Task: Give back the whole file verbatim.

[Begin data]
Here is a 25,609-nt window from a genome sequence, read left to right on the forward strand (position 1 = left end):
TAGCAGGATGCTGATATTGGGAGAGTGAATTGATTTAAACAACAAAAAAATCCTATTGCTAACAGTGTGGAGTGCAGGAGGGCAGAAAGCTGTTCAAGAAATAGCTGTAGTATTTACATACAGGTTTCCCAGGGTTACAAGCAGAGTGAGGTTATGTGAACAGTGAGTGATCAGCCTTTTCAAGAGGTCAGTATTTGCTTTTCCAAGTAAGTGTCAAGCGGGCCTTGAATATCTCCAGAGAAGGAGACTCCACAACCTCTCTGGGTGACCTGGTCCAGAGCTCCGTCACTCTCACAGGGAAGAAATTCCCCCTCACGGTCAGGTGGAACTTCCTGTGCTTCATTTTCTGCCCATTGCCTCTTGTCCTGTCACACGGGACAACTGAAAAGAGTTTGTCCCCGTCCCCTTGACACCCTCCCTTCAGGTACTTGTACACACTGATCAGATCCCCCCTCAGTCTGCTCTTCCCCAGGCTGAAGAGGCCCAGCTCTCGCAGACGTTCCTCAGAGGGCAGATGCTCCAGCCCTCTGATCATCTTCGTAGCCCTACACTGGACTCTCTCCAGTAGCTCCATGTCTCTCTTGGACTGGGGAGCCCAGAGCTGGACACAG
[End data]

Here is a 25,609-nt window from a genome sequence, read left to right on the forward strand (position 1 = left end):
TAGCAGGATGCTGATATTGGGAGAGTGAATTGATTTAAACAACAAAAAAATCCTATTGCTAACAGTGTGGAGTGCAGGAGGGCAGAAAGCTGTTCAAGAAATAGCTGTAGTATTTACATACAGGTTTCCCAGGGTTACAAGCAGAGTGAGGTTATGTGAACAGTGAGTGATCAGCCTTTTCAAGAGGTCAGTATTTGCTTTTCCAAGTAAGTGTCAAGCGGGCCTTGAATATCTCCAGAGAAGGAGACTCCACAACCTCTCTGGGTGACCTGGTCCAGAGCTCCGTCACTCTCACAGGGAAGAAATTCCCCCTCACGGTCAGGTGGAACTTCCTGTGCTTCATTTTCTGCCCATTGCCTCTTGTCCTGTCACACGGGACAACTGAAAAGAGTTTGTCCCCGTCCCCTTGACACCCTCCCTTCAGGTACTTGTACACACTGATCAGATCCCCCCTCAGTCTGCTCTTCCCCAGGCTGAAGAGGCCCAGCTCTCGCAGACGTTCCTCAGAGGGCAGATGCTCCAGCCCTCTGATCATCTTCGTAGCCCTACACTGGACTCTCTCCAGTAGCTCCATGTCTCTCTTGGACTGGGGAGCCCAGAGCTGGACACAG